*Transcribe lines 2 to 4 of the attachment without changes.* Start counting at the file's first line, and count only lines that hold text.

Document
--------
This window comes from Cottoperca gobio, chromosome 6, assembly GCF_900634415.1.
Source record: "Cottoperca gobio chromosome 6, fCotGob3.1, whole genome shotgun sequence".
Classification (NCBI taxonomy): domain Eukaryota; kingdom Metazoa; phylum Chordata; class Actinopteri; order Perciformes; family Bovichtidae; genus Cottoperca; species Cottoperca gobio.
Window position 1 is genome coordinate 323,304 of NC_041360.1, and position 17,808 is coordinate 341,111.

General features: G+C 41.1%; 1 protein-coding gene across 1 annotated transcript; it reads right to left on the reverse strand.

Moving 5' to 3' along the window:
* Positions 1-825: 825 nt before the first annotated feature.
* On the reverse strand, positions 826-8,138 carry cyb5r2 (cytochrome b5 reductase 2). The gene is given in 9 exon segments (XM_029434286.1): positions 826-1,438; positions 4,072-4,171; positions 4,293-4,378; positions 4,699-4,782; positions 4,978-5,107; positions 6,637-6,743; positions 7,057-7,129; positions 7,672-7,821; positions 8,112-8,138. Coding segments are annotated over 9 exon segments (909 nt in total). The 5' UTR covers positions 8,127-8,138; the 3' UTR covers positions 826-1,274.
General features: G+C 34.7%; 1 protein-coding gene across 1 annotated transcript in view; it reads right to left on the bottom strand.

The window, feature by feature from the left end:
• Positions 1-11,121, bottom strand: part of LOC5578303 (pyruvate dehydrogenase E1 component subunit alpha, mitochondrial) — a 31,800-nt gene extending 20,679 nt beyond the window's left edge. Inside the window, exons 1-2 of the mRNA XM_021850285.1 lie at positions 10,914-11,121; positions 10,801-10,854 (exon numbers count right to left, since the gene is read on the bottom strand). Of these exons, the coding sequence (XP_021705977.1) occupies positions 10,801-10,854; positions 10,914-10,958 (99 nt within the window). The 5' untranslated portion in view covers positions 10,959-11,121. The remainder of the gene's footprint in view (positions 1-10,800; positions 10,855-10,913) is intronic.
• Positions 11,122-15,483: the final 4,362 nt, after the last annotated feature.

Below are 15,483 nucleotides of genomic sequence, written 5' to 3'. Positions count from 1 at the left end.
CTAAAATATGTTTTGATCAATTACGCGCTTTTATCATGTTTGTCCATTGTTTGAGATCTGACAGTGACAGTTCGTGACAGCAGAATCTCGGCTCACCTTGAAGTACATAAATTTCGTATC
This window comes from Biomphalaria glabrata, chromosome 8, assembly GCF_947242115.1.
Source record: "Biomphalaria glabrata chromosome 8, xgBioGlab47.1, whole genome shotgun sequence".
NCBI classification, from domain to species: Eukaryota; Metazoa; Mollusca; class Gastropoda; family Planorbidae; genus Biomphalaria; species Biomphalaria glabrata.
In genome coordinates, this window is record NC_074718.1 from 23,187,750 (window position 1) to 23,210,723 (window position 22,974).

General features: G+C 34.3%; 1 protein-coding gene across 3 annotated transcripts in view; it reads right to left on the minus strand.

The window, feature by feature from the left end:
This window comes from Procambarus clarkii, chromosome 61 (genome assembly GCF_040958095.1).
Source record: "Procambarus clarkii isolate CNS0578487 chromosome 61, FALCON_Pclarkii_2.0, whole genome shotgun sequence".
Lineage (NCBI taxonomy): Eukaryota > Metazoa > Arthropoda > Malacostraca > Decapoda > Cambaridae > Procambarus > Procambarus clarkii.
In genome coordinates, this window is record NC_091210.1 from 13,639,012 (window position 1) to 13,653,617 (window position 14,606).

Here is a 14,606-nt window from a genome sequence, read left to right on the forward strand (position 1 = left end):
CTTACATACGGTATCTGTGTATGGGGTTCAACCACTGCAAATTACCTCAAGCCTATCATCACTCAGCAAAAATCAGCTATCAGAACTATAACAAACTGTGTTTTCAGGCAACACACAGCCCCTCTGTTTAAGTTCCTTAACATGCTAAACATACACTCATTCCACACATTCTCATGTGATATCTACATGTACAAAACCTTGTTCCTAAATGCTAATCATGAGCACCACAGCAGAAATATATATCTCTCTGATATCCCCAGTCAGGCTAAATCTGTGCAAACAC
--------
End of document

Source record: "Cottoperca gobio chromosome 6, fCotGob3.1, whole genome shotgun sequence".
Classification (NCBI taxonomy): domain Eukaryota; kingdom Metazoa; phylum Chordata; class Actinopteri; order Perciformes; family Bovichtidae; genus Cottoperca; species Cottoperca gobio.
Window position 1 is genome coordinate 323,304 of NC_041360.1, and position 17,808 is coordinate 341,111.